Beyond COVID: Are your patients aware of these travel-related health risks?

By Naveed Saleh, MD, MS
Published September 27, 2021

Key Takeaways

When it comes to travel health risks, COVID, of course, is top-of-mind these days. Yet, despite headlines and warnings of the highly contagious and deadly Delta variant raging across the world, travelers continue to take to the skies, roads, and rails—some because they must, others because they can’t take another minute of lockdown.

Indeed, the CDC currently recommends that people delay domestic and international travel until fully vaccinated against COVID-19—all the while offering specific travel guidance for those in both vaccinated and unvaccinated camps, because people are going to travel.  

But COVID isn’t the only health threat to travelers—there are other health risks inherent in traveling to another destination, and we aren’t referring to the common ones, like traveler’s diarrhea. Here’s a closer look at four lesser-known health threats related to travel. 

Venous thromboembolism

The most common types of venous thromboembolism (VTE) are deep vein thrombosis (DVT) and pulmonary embolism (PE). Sitting in a cramped economy class seat is a risk factor, according to studies.

According to the authors of a review published in Vascular Medicine, “Air travel-related VTE is sometimes referred to as ‘traveler’s thrombosis’ or the ‘economy-class syndrome.’ In general, the risk of VTE after air travel is low compared with other clear risk factors for VTE such as surgery (especially orthopedic surgery), hospitalization for medical illness, and cancer. Travel-related VTE is more likely to develop after airplane flights of 8 hours or longer or several shorter flights over a few days. Most people who develop a DVT or PE related to air travel have a history of previous blood clots or have additional risk factors such as recent hospitalization, surgery, trauma, cancer, smoking, pregnancy, or the use of oral contraceptives or hormone replacement therapy.”

Intriguingly, VTEs can occur well after air travel, with the highest risk within the first 2 weeks, although risk remains elevated for 8 weeks or more.

Preventive steps include the following:

  • Walk around the cabin once an hour

  • Avoid alcohol or caffeine

  • Keep hydrated

  • Don’t smoke before travel

  • Wear elastic-compression stockings of at least 15-20 mmHg

Infections (other than COVID)

Have you heard of African tick-bite fever? According to the CDC, it’s the most commonly reported tick-borne disease in travelers. These ticks are found in sub-Saharan Africa, parts of the Caribbean, and Oceania. 

Activities that increase exposure risk include camping, hiking, and hunting, with infection most common between March and August. Symptoms manifest within 2 weeks of a tick bite, and include fever, headache, swollen lymph nodes, myalgia, and rash, as well as eschars.

In addition to avoiding woody, grassy, and bush areas, as well as keeping toward the center of trails, travelers can limit infection risk by treating clothing/gear, examining for/removing ticks, and applying insect repellent.

Unfortunately, African tick-bite fever is merely one infection that travelers need to watch for. Other diseases covered by the CDC include Chagas, measles, mumps, dengue, and Zika. For a full list, click here.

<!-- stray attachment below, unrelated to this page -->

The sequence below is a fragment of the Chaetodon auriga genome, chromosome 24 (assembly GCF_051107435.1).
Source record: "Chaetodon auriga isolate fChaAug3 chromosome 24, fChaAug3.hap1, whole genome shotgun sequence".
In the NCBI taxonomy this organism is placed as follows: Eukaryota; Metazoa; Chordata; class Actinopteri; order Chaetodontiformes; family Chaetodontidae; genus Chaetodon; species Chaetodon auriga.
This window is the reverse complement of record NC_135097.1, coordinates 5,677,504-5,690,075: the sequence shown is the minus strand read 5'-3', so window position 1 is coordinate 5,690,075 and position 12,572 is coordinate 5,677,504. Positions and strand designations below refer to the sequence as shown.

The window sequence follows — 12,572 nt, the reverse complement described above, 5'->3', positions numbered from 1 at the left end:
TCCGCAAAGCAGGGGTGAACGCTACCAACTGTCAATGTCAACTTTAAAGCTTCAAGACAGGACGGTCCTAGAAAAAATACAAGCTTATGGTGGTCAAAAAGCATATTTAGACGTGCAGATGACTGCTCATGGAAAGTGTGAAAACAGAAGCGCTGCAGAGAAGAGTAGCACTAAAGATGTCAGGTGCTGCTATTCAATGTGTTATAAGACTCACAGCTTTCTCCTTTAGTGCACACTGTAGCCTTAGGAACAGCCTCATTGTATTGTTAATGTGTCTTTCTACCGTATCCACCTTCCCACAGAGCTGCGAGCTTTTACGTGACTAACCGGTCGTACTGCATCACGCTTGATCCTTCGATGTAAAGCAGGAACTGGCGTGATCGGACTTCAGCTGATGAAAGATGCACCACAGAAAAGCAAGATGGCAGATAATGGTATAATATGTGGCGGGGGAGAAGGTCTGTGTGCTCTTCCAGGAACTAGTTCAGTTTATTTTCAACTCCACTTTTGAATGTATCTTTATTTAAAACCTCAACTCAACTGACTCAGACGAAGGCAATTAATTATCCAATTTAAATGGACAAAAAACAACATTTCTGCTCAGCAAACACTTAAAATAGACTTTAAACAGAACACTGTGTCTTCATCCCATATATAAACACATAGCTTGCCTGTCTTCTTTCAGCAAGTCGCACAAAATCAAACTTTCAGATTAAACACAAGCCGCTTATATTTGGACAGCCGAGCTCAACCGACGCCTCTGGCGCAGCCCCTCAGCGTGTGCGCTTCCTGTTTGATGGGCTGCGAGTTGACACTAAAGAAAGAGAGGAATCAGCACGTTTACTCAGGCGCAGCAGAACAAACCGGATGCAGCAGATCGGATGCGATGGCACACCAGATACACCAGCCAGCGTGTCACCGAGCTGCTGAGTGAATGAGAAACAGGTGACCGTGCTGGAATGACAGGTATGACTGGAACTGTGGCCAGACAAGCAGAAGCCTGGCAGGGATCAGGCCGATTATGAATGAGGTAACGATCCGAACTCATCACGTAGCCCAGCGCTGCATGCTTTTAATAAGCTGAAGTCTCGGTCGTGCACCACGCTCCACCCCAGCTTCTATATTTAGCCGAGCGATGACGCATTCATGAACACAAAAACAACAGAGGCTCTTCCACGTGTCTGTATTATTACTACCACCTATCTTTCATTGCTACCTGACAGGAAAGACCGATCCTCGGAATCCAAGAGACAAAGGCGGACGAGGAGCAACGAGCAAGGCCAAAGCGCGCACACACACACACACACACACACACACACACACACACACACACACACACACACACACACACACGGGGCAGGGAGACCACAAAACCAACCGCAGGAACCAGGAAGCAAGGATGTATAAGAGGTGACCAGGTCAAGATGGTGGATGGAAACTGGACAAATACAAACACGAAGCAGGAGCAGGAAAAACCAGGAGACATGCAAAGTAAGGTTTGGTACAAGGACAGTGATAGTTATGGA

In broader strokes, the US National Library of Medicine recommends updating vaccinations and, if traveling outside of North America, considering vaccination for hepatitis A, hepatitis B, meningococcal, and typhoid.

Mental disorders

No doubt that travel—especially international travel—can be stressful. This stress can exacerbate pre-existing psychiatric disorders. In fact, psychiatric emergencies are a leading cause of air evacuation, in addition to injury and cardiovascular disease. Moreover, in those predisposed to mental illness, international travel may be a trigger for an initial presentation.

According to the WHO, “Physicians caring for people in their home countries or overseas should be aware of the differences (both within and between countries) in the availability of mental health resources (for example, emergency facilities, staff, beds and investigative facilities) as well as in the type and quality of medication. Culturally compatible clinicians and support staff may be rare or non-existent, and they may not understand the native language of the traveler, so access to interpreters may be necessary.”

The WHO added, “The legal environment within which a clinician practices may also vary widely. Laws dealing with the use of illicit substances vary considerably and penalties may, in some countries, be quite severe. As a result of these differences in the infrastructure for providing mental health care and in legal systems, the first decision a clinician may have to make is whether the traveler’s care can be managed at the travel destination or whether the traveler requires repatriation.”


We’ve all cringed at the viral clips of air passengers throwing punches at 35,000 feet. In what is a concerning sign of the time, flight attendants are now taking self-defense classes. Apparently, the FAA has zero tolerance for skirmishes in the sky, according to its website.

As of September 21, 2021, there were 4,385 unruly passenger reports, 3,199 mask-related incidents, 789 investigations filed, and 162 enforcement cases initiated.

Click here to read more about travel and health on our blog, PhysicianSense.  

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